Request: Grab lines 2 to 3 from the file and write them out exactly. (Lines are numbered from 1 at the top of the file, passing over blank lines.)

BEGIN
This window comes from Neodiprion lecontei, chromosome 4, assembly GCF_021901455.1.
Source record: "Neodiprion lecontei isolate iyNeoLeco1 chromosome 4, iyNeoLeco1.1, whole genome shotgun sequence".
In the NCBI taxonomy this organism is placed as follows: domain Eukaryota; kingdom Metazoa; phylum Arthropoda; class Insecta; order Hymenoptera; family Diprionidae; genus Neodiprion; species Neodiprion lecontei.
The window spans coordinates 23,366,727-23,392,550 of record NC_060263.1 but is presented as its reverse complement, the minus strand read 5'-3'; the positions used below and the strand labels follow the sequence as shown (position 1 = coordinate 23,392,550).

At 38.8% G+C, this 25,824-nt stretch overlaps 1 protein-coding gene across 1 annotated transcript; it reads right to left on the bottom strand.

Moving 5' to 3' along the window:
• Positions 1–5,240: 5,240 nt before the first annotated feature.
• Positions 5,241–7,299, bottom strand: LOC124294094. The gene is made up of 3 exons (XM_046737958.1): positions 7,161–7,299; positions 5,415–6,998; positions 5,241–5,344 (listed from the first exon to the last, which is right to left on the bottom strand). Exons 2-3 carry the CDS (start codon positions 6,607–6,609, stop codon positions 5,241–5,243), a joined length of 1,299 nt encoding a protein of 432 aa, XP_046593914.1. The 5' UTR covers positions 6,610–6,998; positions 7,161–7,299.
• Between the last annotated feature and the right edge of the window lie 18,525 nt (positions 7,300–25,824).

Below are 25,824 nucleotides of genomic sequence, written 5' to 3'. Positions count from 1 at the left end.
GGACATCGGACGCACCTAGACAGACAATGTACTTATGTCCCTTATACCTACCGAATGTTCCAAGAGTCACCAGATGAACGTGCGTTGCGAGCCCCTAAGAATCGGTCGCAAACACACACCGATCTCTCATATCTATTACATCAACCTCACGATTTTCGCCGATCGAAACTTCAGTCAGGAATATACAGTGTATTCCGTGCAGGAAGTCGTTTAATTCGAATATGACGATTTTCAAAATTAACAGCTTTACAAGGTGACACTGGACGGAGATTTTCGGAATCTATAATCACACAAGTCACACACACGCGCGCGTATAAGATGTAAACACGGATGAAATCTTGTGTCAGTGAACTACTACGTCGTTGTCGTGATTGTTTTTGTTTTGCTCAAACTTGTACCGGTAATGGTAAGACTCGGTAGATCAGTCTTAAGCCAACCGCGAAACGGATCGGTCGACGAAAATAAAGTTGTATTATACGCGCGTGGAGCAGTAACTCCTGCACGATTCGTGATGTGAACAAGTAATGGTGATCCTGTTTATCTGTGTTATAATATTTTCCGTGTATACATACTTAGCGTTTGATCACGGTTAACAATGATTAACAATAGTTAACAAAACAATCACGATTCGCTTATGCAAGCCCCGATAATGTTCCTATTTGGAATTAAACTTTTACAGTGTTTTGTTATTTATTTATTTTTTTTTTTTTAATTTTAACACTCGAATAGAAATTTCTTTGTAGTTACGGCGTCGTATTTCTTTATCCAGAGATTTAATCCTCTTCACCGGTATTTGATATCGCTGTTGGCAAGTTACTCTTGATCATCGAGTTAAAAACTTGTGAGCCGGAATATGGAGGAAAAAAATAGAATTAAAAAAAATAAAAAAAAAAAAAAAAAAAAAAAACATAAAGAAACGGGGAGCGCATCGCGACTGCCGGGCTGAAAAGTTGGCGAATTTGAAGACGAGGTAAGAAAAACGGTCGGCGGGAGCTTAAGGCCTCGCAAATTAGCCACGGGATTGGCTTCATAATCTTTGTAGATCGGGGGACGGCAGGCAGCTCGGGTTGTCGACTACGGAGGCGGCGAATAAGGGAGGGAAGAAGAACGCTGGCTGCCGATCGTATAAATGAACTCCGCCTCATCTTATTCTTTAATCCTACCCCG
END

Source record: "Neodiprion lecontei isolate iyNeoLeco1 chromosome 4, iyNeoLeco1.1, whole genome shotgun sequence".
In the NCBI taxonomy this organism is placed as follows: domain Eukaryota; kingdom Metazoa; phylum Arthropoda; class Insecta; order Hymenoptera; family Diprionidae; genus Neodiprion; species Neodiprion lecontei.